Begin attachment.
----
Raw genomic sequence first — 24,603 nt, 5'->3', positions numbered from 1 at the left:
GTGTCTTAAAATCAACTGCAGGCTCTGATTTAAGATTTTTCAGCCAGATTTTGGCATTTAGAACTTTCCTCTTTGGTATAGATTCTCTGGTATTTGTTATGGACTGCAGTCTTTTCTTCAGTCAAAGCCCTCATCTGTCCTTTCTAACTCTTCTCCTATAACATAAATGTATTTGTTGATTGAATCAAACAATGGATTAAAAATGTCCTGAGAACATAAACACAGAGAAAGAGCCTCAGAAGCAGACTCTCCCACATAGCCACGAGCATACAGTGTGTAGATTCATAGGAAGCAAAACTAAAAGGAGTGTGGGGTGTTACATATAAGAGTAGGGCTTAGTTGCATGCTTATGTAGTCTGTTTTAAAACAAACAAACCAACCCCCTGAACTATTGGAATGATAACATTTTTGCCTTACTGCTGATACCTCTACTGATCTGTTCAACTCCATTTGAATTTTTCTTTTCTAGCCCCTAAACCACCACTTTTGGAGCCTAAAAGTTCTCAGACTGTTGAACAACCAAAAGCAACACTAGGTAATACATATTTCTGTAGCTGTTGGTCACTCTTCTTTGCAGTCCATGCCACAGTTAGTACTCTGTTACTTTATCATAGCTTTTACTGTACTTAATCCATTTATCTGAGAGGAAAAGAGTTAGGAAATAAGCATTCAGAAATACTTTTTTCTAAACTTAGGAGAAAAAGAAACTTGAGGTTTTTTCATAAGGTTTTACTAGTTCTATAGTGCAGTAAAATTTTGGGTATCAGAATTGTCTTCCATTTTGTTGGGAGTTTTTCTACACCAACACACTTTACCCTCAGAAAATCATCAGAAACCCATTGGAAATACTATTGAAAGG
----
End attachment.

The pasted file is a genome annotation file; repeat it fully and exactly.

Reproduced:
Raw genomic sequence first — 24,603 nt, 5'->3', positions numbered from 1 at the left:
GTGTCTTAAAATCAACTGCAGGCTCTGATTTAAGATTTTTCAGCCAGATTTTGGCATTTAGAACTTTCCTCTTTGGTATAGATTCTCTGGTATTTGTTATGGACTGCAGTCTTTTCTTCAGTCAAAGCCCTCATCTGTCCTTTCTAACTCTTCTCCTATAACATAAATGTATTTGTTGATTGAATCAAACAATGGATTAAAAATGTCCTGAGAACATAAACACAGAGAAAGAGCCTCAGAAGCAGACTCTCCCACATAGCCACGAGCATACAGTGTGTAGATTCATAGGAAGCAAAACTAAAAGGAGTGTGGGGTGTTACATATAAGAGTAGGGCTTAGTTGCATGCTTATGTAGTCTGTTTTAAAACAAACAAACCAACCCCCTGAACTATTGGAATGATAACATTTTTGCCTTACTGCTGATACCTCTACTGATCTGTTCAACTCCATTTGAATTTTTCTTTTCTAGCCCCTAAACCACCACTTTTGGAGCCTAAAAGTTCTCAGACTGTTGAACAACCAAAAGCAACACTAGGTAATACATATTTCTGTAGCTGTTGGTCACTCTTCTTTGCAGTCCATGCCACAGTTAGTACTCTGTTACTTTATCATAGCTTTTACTGTACTTAATCCATTTATCTGAGAGGAAAAGAGTTAGGAAATAAGCATTCAGAAATACTTTTTTCTAAACTTAGGAGAAAAAGAAACTTGAGGTTTTTTCATAAGGTTTTACTAGTTCTATAGTGCAGTAAAATTTTGGGTATCAGAATTGTCTTCCATTTTGTTGGGAGTTTTTCTACACCAACACACTTTACCCTCAGAAAATCATCAGAAACCCATTGGAAATACTATTGAAAGG